Social learning of risk recognition in wild birds
Funding: National Science Centre, grant no. 2018/31/D/NZ8/00080
PI: Jakub Szymkowiak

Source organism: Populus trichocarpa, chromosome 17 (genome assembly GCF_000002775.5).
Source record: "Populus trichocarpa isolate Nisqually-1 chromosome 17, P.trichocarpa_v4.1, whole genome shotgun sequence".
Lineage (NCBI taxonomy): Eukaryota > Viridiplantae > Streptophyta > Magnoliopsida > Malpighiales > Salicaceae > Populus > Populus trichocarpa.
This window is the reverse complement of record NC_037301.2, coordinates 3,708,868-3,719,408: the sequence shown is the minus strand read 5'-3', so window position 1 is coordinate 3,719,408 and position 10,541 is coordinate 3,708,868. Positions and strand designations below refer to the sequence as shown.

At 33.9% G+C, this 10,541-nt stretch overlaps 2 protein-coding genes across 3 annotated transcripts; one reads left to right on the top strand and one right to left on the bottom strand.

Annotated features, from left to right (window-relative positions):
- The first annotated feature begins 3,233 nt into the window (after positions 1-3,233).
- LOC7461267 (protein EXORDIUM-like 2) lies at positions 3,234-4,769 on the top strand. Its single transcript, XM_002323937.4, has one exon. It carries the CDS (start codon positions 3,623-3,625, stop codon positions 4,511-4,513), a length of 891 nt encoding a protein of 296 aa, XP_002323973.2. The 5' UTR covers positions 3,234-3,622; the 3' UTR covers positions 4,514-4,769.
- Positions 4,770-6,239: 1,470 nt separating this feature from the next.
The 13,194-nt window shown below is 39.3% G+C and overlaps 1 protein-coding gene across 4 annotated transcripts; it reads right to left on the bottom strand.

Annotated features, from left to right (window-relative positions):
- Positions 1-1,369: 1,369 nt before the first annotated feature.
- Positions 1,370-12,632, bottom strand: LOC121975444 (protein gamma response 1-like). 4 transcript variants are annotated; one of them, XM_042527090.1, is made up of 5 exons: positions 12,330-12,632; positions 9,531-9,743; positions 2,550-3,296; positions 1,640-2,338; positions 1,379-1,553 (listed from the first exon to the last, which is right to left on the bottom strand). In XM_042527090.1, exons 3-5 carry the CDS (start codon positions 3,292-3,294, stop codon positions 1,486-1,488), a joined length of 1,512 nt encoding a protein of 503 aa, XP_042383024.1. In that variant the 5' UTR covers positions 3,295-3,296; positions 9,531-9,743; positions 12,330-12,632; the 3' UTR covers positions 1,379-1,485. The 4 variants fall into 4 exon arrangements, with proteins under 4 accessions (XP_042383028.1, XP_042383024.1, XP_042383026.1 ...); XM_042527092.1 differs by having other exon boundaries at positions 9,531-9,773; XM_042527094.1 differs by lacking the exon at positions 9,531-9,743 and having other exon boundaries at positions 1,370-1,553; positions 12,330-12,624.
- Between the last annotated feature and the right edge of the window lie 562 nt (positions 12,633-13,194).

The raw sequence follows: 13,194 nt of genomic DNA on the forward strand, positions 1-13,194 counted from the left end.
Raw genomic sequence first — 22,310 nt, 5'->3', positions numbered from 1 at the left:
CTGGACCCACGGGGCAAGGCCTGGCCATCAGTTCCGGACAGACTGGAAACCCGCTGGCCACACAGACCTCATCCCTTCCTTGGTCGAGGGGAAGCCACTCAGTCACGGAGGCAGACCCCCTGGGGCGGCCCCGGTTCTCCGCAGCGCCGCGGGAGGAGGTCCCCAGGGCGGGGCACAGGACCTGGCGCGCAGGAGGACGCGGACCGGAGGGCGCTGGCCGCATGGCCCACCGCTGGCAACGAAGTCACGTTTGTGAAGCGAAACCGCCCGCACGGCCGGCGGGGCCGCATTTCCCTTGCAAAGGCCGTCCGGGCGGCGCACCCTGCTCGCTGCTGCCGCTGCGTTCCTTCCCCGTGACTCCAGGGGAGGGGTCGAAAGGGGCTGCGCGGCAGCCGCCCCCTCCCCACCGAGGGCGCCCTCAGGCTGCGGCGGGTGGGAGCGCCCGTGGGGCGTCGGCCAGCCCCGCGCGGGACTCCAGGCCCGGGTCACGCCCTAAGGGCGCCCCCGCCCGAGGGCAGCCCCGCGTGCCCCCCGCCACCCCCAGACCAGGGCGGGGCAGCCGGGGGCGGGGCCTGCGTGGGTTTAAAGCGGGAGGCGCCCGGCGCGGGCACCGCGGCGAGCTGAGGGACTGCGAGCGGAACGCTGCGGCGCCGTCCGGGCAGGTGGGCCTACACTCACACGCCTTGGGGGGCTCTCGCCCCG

Description: Predation risk is one of the strongest selective pressures in nature. To counter the risk of predation, animals have evolved a range of mechanisms allowing them to assess that risk and adjust the behavior. Risk recognition can occur via various sensory modes, including reliance on acoustic cues produced by predators. Eavesdropping on predator vocalizations for risk assessment is ubiquitous in animals, affecting e.g. breeding site selection decisions and many life-history traits of a prey. This is not surprising given that acoustic signals are often audible and publicly available, thus facilitate risk assessment by a prey through eavesdropping. In this project, we aim to answer a fundamental and still unresolved question regarding this phenomenon: how animals recognize that specific sounds convey information about a threat?